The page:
Heading toward mid-life like a car off the side of a cliff | NevadaAppeal.com

Heading toward mid-life like a car off the side of a cliff

John DiMambro

Since turning 40, and now accelerating toward the later half of my 40s as quickly as a car aimed over the side of Echo Summit, I have been thinking more and more about mid-life.

Fun guy to have around, ain’t I? You should see me at parties. Even field animals would want to hang themselves after hearing me talk. It’s not that I think about mid-life all of the time, because I don’t, but I just think about it more often. More often than I should.

Everyone has his or her own way to face the mid-life force field. Some buy a Harley. Some start listening to head-banging music. Some slip into the underworld of debauchery and duplicity. A trip in time to Sodom and Gomorra.

Me? I’ve become more introspective. More contemplative. In fact, my closest call to the wild side of life was the thought of getting a tattoo. My wife said she’d divorce me if I did. Really? C’mon – It’s just a tattoo! Just a small decal on my skin. My skin.

Besides, it was going to be on my upper arm, close to my shoulder, and no one could really see it. It’s not like I was going to start marching through shopping mall courts wearing jack boots, draped head-to-toe in sea serpent tattoos, enough metal in my face to erect a skyscraper in the middle of Carson Street, oversized ratty T-shirts, a worn-out pair of Keds, and baggy jeans that hang a good foot past my waist resembling an infant’s diaper that hasn’t been changed in about a week. Not me.

I don’t understand that type of overstated look and apparel anyway. Just one – one tattoo is all I want(ed). What is the big deal?

When I did have a body to boast, my jeans and shirts were tight, man. So tight, you could bounce a silver dollar off them and catch it in the air. None of those baggy potato sacks for me. Anyway, back to the tattoo and mid-life crisis. I never did get one, and my wife is still with me even though I’m now being blamed for my daughter wanting a second ear-piercing. All because I said I wanted a tattoo? You bet.

Mid-life. What a joy. You may buy a new convertible, or get a body piercing, or withdraw all of your savings for several trips to areas that are better seen just on Discovery or National Geographic. Some things just aren’t meant for everyone.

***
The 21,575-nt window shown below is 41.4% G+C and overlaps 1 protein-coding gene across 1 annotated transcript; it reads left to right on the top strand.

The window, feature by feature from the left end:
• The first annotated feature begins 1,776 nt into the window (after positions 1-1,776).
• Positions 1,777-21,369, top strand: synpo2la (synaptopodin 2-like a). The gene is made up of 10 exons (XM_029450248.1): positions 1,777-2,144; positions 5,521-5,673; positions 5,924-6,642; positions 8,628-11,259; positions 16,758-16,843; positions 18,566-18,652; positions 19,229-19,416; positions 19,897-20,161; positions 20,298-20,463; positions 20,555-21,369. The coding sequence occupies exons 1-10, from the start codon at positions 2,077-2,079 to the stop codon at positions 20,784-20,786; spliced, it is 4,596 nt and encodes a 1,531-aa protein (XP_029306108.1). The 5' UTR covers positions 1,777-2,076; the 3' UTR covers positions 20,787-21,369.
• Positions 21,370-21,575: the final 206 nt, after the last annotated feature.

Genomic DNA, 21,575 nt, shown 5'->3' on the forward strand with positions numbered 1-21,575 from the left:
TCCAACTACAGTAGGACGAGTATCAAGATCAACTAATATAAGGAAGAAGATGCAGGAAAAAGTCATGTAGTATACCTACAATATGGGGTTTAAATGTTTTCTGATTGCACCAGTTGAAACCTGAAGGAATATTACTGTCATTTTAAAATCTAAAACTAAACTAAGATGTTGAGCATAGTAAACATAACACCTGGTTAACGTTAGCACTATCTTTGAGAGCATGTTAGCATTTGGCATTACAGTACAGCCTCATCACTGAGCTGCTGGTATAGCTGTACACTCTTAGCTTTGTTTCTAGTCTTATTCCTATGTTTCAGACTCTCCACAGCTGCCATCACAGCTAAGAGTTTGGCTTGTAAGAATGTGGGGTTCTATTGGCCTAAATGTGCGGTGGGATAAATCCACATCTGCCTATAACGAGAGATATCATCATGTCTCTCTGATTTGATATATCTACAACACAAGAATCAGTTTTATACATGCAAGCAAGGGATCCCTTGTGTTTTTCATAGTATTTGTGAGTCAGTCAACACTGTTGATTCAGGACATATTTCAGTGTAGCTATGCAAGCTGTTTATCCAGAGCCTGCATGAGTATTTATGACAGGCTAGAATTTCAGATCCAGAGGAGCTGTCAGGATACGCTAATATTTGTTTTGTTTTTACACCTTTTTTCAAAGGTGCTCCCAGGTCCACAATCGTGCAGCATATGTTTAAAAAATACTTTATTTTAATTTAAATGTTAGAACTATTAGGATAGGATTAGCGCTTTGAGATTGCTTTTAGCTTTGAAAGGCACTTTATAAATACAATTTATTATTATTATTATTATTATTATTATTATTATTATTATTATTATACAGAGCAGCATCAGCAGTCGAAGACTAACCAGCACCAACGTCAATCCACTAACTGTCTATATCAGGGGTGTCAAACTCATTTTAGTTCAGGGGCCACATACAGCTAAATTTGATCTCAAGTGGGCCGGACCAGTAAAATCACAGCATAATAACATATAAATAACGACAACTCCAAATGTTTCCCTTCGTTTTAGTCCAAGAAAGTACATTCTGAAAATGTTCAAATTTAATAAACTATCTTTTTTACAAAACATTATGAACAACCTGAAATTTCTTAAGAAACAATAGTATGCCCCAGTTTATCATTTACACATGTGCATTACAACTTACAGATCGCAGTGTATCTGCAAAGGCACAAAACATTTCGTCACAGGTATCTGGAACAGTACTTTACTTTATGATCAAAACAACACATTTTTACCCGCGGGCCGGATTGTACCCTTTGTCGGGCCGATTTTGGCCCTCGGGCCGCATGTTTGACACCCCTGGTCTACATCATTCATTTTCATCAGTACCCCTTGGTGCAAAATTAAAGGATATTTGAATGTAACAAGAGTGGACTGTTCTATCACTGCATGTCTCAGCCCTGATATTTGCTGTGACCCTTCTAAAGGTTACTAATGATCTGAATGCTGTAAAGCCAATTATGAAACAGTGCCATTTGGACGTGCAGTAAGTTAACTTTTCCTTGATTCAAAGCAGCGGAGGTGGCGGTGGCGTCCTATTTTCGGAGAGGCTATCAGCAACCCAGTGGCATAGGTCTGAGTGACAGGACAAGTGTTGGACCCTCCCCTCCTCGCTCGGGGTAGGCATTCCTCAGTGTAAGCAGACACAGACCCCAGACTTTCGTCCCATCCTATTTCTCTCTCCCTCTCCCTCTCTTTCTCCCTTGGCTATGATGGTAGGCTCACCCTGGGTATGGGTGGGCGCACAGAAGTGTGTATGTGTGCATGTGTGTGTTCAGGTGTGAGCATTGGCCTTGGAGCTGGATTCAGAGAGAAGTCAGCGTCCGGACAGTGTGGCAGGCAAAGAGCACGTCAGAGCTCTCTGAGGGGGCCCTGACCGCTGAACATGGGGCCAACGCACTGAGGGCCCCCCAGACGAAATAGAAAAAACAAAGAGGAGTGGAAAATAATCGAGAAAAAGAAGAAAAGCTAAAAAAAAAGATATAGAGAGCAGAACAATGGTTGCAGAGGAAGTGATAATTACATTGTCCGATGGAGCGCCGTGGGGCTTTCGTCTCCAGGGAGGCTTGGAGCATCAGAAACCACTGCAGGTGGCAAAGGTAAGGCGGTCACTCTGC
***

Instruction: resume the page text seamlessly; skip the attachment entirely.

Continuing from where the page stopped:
You know, it’s like looking at a catalog of merchandise you can’t afford. Or standing in front of your favorite grocer’s ice cream freezer while your belt is cutting into your waist a cast-iron band around a wine barrel. Then you surrender. You don’t admit defeat, even to yourself, but you hand over the gloves and surrender.

Report card grade: C minus for effort; F for result. Mid-life. Even your thought processes become slow. And surrender was never quicker. I never thought I’d be feeling this way about being in my 40s. Ever. Then again, I never really had to.

When you are in your 20s, your sunshine days are endless. Then autumn comes, and the sun is still resting above your head, but the days look grayer. And then, you look ahead. And the math just doesn’t seem to add up in your favor. Wintertime is near.

How many years before I turn 60? Help! Great, in 14 short years, I’ll be 60. Wonderful. What a thing to look forward to. Some people in their 60s and 70s, who are obviously in denial, give me some rap about how much better life is at that age. Really?! No kidding?

Yeah – sure it is. Now go back to your blender of wheatgrass and celery juice and leave me to my hourglass of sand. Besides, I don’t believe that rap. Don’t believe it at all. I’ll take my body back from when I was in my 20s, thanks. I know. This sounds horrible. But that’s me, folks. What can I tell ya’? I’m hopeless.

I remember seeing George Burns on TV variety shows when he was well into his 90s. “Ohhhh, doesn’t he look good?” A frequent marriage of both question and statement by my mother. My reply: “Look good? Ma, the guy is older than his own birthday. No, he doesn’t look good.” Pruned tomatoes look good against rotten ones, but they’re not going in my salad bowl.

Anyway, what does this all mean? It means I’m not getting my tattoo, that’s what. It also means that if I live to be in my 60s or 70s or more, I’ll be telling those much younger than me how much better it is to be older as I sip carrot juice while downing a handful of pills.

Then again, maybe by that time my wife will give in, and we will both surrender and say, “What’s the big deal?” Both of us will march through shopping mall courts, covered head to toe with tattoos and body piercings, and gallons of ice cream waiting in our freezer. Ya think? Nah…

n John DiMambro is publisher of the Nevada Appeal. Write to him at jdimambro@nevada appeal.com.